Review: DEEP WEB, Where David And Goliath Battle For Privacy
If you had asked someone in 1989 what the charming fantasy adventure The Princess Bride, and slacker time travel history lesson, Bill & Ted's Excellent Adventure had in common, you would likely have gotten a decidedly different answer than the following: A documentary on the David vs. Goliath legal battle over the nature of the Fourth Amendment of the U.S. Constitution by radical crypto-libertarians running a black-market whose goal to free commerce from big government resulted in one of the largest illegal drug bazaars the world has ever seen.
This is the stuff of a Neil Stephenson science fiction novel (title suggestion: "Cypherpunk"). Here is where we are.
Director Alex Winter, once the actor who played Bill S. Preston (Esquire), has been enjoying a career resurgence as a director, most recently unpacking the dense legal and philosophical complexities of the internet and society. His 2013 documentary Downloaded offered a digest of the issues concerning online file sharing, copyright law, and the titanic upheaval of the music industry catalyzed by very young college kids.
Continuing along these lines, with an even clearer focus and purpose, Deep Web examines the repercussions of The Silk Road. After half a year of development, the online marketplace popped up on the underside of the internet (more accurately, data stores that are not indexed by search engines often referred to as the Darknet) in early 2011 much to the shock and chagrin of law enforcement and Congress.
Enabled by technologies such as Tor, an open source program that allows for anonymous data flow when browsing the web, and Bitcoin, the now quite popular crypto-currency that allows for online transactions not regulated by government or big banks, The Silk Road became the eBay of narcotics, and an ersatz community for idealistic political ideology leavened with a bit of old fashioned commerce. Predominately on the minds of the administrators, was the unconditional freedom from surveillance, world governments and international law in the online Wild West, if you can forgive me using that now quite hoary metaphor.
While the film is narrated by Keanu Reeves (the former Ted 'Theodore' Logan doing his Wyld Stallyns mate a solid), it is actually Wired/Forbes reporter Andy Greenberg who guides us on the journey through to the story of the Dread Pirate Roberts. Yes, The Princess Bride character, or rather, job description, of which Carey Elwes' swashbuckling romantic was one of many under the banner of happy anarchist in Rob Reiner's film, is the also the handle of The Silk Road forum administrator(s). One of whom, the feds managed to attach a name to is Ross Ulbricht, who was arrested in a San Francisco public library in 2013, with The Silk Road website open on his browser while he was making use of the public Wi-Fi.
Ulbricht's personal history, as well as his ongoing criminal trial, form the narrative arc of Deep Web, and is as up to the minute as a documentary can reasonably be; many trial scenes and interviews, including the February verdict, were shot in 2015. And sentencing is scheduled for May 15th,
In a Kafka-esque twist, the nature of how the Feds caught up with Ulbricht, whether they were legal search and seizures, or a flat out case hacking the hackers with government resources, not to mention allegations of Ulbricht hiring a hitman via The Silk Road to take out another site administrator which colour the case without being addressed directly, all play into public perception with little repercussion on the moral authority of the mix of federal agencies involved, from the FBI to the DEA to the NSA, and of course, Department of Homeland security. There are virtual mountains of online articles, should people leaving the film wish to go deeper, and Deep Web gives you the framework to do so.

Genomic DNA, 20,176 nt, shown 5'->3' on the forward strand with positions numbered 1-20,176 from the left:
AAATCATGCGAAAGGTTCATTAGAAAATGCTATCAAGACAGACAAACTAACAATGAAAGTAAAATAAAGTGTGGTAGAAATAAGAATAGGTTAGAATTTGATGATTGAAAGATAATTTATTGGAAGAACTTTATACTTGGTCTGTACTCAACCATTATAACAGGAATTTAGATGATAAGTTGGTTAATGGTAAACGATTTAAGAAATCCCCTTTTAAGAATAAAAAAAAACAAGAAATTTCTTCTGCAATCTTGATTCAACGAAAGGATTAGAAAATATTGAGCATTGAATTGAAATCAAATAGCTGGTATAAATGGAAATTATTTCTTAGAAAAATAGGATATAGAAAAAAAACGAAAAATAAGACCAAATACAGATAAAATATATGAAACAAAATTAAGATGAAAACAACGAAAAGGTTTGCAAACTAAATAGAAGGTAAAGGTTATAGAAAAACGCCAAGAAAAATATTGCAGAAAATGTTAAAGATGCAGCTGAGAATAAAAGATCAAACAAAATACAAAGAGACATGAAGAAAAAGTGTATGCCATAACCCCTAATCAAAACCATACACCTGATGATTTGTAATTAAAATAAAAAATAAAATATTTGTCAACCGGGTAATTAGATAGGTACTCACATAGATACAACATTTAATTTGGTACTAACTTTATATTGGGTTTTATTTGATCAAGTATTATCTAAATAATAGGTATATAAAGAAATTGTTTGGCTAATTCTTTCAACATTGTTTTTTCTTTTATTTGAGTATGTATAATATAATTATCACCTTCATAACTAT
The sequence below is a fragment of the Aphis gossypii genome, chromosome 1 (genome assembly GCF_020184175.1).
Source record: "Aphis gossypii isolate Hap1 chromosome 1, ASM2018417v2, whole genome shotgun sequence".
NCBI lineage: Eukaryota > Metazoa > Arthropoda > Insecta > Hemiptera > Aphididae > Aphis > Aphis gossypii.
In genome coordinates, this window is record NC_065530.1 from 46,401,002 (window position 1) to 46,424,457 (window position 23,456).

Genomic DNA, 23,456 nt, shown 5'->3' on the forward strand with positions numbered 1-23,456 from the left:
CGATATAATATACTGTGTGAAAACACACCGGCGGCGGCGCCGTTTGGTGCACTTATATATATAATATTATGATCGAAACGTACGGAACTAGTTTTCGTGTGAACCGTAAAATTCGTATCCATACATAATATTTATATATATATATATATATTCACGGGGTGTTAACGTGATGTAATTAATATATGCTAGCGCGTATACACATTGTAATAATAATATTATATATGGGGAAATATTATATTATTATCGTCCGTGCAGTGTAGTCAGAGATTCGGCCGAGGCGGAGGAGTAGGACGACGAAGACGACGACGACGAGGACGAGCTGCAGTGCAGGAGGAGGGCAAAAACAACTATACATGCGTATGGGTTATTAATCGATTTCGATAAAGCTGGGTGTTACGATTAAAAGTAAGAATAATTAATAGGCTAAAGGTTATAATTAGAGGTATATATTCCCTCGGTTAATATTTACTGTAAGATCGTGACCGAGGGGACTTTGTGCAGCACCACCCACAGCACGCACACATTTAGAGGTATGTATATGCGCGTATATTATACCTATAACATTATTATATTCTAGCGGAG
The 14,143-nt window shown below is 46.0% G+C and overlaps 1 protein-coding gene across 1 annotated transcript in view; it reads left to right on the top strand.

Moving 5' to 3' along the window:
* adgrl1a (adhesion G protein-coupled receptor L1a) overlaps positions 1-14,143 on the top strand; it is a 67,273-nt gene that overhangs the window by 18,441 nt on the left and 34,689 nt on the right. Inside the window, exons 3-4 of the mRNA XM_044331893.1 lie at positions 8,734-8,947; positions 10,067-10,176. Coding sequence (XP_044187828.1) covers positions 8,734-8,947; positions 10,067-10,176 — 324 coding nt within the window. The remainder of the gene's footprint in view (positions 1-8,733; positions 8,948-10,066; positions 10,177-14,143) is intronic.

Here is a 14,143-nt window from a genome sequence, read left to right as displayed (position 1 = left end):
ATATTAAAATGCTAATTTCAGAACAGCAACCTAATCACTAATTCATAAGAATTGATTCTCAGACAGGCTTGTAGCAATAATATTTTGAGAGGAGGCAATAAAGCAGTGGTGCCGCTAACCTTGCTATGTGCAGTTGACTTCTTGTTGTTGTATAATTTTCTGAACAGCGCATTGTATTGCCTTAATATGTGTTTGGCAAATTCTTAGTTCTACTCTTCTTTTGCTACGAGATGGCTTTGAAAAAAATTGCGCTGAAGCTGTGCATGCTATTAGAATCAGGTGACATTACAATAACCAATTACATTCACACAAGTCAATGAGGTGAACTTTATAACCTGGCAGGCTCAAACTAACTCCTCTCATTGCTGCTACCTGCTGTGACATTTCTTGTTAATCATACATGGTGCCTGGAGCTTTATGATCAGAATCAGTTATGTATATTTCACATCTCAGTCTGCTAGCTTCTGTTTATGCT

Making sense of the all issues at hand, the people and organizations involved and media coverage (from magazine features to cable news) as events unfold, is no small feat. Winter, with efficient and sparing use of motion graphics, news clips, online headlines, and camera crews doing on-camera interviews from online thinkers from around the world, manage to wrangle things into a pretty tight narrative which settles on over-reach of government power.
NSA whistle-blower Edward Snowden and Wikileaks founder Julian Assange make cameos. The very photogenic Ulbricht, who bears an uncanny resemblance to Robert Pattinson, was unable to do an interview from prison, but his parents, sister and friends paint a substantially different portrait of his life from the narrative of the government, media and court prosecutors.
Despite footage of home movies and family photos, and a daring and intelligent set of parents, he remains kind of a ghost throughout the elaborate legal process. In a large ideological war, Ulbricht is somewhat of a blank canvas for governments and online activists to graft their one images and ideals upon, not unlike, for instance, Snowden and Assange, albeit slightly more passive in action.
Deep Web tackles ethics, ethos, politics, The War on Drugs, miscarriages of justice, arrogance, agorism and naïveté (on all sides), online communities, government, technology, and while the film clearly has a position on many of these subjects, it makes the idea of condensing things into a narrative without sacrificing the nuance look far easier than it ought to be. That fact that this is possible, and seemingly in real-time, does indeed make the 21st century a strange new land.
Review originally published during the Hot Docs film festival in April 2015. The film opens in select theaters on Friday, May 29.